A similar recent report of approximately 4,000 professionals from 40 countries, revealed some alarming numbers; 71% of female millennials want to work outside their home country during their career, but only 20% of the current internationally mobile population are women and only 22% of global mobility executives are actively trying to increase the numbers of female expatriates. These statistics reveal a significant discrepancy between women who express a desire to work overseas and the number of women who actually do. There are a multitude of factors influencing the issue which makes it a challenge to identify exactly what causes this discrepancy.
Are women shying away from these opportunities when they are presented with them? Or are organisations innately turning to their male workers to send them on overseas assignments? Perhaps, there really is an inherent bias in workplace settings where men are automatically selected for international assignments.
There needs to be more research and data about gender and global mobility and for now we can only speculate the reasons. The existing statistics raises important questions about the sector’s understanding and lack of knowledge on the issue. However, it provides an opportunity to build awareness and understanding in the industry to promote informed debate about which strategies will be most beneficial to move the dial on women’s representation in international assignments.
In order to achieve some semblance of gender equality at the work place, organisations should not merely be content with a 50-50 quota of employees. As discussed, there are areas remaining where deep-seated gender disparities exist and men are dominating over their equally capable female counterparts in overseas work engagements. Gender equality should extend towards sectors such as global mobility. Women should not only be presented with equal opportunities to take up offshore work but they should also be encouraged to do so. The current statistics clearly highlight the inequality between genders in global mobility.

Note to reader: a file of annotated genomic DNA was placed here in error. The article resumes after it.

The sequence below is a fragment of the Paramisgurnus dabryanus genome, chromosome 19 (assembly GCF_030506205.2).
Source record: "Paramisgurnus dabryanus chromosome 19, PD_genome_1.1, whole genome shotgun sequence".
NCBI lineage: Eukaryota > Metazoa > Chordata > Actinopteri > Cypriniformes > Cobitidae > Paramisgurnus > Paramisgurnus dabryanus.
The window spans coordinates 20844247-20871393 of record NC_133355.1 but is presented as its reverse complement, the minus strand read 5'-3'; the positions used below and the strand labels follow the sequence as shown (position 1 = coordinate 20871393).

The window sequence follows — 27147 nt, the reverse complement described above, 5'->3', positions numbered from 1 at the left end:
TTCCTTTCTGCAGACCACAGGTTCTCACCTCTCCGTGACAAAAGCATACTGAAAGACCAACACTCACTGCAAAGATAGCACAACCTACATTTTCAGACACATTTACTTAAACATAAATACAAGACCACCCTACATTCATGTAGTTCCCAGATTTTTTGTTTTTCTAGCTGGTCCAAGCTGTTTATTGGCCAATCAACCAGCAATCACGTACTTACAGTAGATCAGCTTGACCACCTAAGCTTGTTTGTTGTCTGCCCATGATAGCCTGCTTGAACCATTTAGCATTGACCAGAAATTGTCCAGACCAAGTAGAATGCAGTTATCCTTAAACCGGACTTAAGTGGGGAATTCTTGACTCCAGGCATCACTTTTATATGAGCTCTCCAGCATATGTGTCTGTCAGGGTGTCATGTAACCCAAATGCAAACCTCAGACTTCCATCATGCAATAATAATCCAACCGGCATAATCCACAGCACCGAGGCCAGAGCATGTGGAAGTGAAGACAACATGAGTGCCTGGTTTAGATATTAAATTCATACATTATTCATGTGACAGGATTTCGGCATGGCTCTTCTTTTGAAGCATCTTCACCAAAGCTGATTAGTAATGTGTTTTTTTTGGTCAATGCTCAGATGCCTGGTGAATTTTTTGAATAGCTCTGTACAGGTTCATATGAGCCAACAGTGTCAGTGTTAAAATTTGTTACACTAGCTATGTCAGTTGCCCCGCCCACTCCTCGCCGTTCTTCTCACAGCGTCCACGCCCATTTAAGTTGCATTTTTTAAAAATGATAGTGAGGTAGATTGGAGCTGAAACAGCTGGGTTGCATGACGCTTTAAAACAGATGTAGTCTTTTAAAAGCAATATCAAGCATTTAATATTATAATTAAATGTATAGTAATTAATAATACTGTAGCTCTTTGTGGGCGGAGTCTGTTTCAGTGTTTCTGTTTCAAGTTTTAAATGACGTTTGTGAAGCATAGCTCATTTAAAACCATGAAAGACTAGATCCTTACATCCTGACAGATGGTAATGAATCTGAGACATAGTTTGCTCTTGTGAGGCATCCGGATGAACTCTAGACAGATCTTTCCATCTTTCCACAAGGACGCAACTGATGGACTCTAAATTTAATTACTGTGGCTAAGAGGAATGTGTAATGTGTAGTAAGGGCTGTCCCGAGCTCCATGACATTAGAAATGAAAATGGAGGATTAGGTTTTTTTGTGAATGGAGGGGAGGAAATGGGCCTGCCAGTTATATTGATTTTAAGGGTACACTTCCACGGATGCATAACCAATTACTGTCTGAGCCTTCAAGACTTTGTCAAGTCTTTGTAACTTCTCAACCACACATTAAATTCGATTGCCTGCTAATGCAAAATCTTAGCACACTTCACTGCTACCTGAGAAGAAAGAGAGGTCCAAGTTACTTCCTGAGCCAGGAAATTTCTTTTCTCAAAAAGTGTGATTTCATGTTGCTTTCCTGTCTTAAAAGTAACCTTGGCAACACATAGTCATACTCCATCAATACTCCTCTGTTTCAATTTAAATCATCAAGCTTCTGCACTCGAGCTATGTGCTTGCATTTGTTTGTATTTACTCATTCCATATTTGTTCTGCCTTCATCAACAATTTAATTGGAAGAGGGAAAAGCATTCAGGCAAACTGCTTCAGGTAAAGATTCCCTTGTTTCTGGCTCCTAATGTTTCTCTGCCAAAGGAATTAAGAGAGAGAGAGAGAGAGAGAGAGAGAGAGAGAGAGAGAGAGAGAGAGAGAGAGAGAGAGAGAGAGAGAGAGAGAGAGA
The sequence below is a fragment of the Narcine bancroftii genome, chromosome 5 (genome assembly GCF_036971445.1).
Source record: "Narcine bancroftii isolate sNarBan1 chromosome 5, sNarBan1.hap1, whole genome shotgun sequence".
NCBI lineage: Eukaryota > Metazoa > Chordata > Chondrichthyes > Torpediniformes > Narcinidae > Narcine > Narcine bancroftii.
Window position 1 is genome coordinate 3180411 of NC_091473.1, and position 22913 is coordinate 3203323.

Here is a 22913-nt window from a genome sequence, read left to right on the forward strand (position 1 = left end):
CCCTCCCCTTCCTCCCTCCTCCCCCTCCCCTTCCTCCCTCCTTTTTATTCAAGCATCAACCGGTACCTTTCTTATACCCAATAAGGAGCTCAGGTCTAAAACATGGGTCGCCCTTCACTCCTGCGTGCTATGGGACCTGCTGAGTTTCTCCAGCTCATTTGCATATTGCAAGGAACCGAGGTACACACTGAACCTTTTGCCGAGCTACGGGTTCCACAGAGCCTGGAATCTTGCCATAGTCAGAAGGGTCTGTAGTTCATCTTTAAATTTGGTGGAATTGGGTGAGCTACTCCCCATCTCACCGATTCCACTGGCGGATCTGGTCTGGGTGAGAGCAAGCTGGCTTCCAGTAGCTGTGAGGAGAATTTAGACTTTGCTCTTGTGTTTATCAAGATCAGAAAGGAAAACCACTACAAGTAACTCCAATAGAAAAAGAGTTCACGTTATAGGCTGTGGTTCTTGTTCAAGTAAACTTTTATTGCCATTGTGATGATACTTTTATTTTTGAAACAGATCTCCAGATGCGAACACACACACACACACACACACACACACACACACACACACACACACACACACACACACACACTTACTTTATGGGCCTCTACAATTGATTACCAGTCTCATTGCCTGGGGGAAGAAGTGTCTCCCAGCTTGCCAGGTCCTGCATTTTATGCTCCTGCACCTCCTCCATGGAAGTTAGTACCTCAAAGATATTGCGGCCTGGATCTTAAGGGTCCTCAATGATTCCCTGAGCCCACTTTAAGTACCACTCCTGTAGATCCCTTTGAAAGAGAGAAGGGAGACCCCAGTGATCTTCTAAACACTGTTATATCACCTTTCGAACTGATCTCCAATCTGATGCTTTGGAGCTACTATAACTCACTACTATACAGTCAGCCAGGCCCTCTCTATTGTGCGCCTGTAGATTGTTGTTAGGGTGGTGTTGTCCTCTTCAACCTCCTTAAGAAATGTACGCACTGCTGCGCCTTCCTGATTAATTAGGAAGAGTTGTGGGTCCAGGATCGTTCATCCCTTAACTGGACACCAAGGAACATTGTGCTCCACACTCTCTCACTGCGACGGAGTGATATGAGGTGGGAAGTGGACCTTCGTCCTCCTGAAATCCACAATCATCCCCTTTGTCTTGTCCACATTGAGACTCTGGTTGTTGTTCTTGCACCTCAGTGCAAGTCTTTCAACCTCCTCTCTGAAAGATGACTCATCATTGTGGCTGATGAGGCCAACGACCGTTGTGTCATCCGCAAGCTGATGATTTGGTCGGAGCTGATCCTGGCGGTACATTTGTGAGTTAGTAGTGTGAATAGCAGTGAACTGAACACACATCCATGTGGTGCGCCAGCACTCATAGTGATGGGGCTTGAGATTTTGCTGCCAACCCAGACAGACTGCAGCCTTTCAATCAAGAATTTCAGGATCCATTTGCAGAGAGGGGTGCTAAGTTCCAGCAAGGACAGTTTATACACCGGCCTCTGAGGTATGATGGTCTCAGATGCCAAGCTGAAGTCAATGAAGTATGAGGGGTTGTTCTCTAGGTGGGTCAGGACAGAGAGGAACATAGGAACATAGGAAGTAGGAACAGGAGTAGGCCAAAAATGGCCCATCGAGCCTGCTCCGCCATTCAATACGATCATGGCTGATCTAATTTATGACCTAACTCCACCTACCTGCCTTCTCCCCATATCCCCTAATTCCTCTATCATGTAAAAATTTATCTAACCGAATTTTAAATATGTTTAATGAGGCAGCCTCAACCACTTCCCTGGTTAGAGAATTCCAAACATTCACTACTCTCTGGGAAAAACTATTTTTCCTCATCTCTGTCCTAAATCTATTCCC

What companies also need to realise is that gender and global mobility is beyond just a social issue — it is highly problematic with financial, legislative, risk management, and talent retention implications. Understanding the full extent of lack of diversity, the implications it has and genuinely recognising the need for diversity will lead to thinking that is required to redress the balance.
To understand the full impact of the lack of diversity it is essential to look into the key sources of bias, assumptions made about candidates based on their gender and discuss strategies to counter existing assumptions and prejudice.